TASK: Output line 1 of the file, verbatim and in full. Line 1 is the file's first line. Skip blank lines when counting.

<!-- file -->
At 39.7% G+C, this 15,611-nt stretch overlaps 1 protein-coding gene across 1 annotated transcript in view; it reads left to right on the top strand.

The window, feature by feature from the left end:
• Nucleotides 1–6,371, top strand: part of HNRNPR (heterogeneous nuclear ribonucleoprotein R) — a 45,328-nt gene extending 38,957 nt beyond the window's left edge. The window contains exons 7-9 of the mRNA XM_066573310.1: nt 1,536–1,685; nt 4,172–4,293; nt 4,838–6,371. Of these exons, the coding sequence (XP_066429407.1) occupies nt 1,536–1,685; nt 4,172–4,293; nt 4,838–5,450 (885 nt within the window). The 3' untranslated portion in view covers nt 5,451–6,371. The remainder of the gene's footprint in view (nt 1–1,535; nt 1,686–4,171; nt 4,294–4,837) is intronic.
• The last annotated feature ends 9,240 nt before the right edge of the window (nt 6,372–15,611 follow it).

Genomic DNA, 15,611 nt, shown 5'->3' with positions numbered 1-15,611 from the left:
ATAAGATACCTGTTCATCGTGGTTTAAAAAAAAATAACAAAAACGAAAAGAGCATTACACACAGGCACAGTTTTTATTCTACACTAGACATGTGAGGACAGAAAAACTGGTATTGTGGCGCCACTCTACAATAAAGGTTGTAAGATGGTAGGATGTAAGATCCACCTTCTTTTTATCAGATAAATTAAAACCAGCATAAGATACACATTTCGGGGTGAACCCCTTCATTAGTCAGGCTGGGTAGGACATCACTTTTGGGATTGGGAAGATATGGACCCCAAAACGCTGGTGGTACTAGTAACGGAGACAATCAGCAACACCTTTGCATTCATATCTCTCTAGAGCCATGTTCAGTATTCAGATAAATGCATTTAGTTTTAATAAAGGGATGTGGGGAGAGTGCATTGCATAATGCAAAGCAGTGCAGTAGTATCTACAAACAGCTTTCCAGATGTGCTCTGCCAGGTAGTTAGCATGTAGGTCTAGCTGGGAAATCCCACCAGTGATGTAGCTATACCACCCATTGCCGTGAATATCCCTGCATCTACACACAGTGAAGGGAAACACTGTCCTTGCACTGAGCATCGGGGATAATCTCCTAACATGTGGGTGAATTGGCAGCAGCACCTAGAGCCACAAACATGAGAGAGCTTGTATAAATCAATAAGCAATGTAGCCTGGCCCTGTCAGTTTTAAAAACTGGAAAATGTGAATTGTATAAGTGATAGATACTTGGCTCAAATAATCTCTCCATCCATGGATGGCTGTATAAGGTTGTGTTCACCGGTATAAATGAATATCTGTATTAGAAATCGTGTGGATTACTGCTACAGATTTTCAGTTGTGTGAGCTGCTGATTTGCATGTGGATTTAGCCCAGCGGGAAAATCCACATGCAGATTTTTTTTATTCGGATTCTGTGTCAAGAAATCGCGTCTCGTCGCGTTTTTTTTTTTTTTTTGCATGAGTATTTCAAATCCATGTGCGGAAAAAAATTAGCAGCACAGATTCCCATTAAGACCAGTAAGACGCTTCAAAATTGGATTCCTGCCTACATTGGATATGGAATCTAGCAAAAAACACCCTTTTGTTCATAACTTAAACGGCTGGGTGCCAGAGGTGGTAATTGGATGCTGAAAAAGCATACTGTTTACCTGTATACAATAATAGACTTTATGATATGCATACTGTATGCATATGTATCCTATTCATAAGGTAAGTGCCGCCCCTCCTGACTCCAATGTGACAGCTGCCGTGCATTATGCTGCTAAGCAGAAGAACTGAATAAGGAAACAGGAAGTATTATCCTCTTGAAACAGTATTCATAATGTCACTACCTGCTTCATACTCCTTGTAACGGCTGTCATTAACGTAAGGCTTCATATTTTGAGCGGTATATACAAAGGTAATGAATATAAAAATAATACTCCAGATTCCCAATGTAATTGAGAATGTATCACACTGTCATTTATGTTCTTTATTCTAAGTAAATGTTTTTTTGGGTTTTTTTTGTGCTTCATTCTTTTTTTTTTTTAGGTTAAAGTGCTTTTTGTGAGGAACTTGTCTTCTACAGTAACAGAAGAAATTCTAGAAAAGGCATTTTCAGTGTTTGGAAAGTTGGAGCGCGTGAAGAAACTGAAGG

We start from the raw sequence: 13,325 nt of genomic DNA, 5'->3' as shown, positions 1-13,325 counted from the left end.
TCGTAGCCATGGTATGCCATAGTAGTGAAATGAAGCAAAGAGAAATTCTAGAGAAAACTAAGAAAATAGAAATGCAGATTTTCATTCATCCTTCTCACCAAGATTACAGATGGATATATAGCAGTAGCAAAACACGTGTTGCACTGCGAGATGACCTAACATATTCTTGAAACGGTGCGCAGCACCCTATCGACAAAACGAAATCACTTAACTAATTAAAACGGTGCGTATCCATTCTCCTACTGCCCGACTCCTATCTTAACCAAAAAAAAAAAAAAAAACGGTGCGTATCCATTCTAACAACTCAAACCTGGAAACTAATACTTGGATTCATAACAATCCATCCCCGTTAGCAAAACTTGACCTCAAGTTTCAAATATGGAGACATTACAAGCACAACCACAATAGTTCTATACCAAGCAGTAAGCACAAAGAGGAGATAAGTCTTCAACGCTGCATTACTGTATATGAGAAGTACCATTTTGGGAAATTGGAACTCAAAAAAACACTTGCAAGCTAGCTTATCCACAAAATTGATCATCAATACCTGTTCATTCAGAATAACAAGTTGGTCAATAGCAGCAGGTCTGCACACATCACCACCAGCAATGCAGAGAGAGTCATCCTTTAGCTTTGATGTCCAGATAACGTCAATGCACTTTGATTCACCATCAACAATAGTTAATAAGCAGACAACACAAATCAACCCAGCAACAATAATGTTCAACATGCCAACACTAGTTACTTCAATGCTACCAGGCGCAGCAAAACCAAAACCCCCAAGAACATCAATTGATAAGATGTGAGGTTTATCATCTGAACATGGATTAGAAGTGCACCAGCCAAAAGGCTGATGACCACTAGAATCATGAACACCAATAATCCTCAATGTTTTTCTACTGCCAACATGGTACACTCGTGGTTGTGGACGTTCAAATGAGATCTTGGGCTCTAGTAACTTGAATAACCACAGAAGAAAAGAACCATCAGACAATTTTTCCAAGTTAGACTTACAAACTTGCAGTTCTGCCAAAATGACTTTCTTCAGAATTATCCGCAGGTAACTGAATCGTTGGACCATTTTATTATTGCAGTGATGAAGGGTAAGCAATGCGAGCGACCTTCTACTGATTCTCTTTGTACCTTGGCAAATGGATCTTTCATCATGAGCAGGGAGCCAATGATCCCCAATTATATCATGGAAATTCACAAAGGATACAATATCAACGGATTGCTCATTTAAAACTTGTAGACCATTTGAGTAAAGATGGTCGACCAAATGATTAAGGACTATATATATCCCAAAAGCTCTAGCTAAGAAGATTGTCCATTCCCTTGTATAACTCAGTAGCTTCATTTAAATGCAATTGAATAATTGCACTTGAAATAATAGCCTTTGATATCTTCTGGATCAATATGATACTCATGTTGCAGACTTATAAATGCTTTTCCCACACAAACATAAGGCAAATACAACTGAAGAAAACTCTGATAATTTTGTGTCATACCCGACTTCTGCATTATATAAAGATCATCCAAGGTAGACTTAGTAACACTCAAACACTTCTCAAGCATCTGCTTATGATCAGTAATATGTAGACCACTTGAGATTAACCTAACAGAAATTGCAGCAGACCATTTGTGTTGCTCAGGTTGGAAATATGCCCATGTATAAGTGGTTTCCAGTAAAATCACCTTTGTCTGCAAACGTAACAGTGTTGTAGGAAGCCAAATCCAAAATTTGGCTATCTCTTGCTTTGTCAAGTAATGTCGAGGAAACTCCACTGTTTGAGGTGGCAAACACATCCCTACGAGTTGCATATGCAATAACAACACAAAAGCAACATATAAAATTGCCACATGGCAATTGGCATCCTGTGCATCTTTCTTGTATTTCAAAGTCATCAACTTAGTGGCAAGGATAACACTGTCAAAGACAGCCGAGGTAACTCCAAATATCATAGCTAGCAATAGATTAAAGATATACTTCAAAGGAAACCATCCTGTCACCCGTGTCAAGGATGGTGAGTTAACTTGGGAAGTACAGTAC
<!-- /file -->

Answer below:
At 39.7% G+C, this 15,611-nt stretch overlaps 1 protein-coding gene across 1 annotated transcript in view; it reads left to right on the top strand.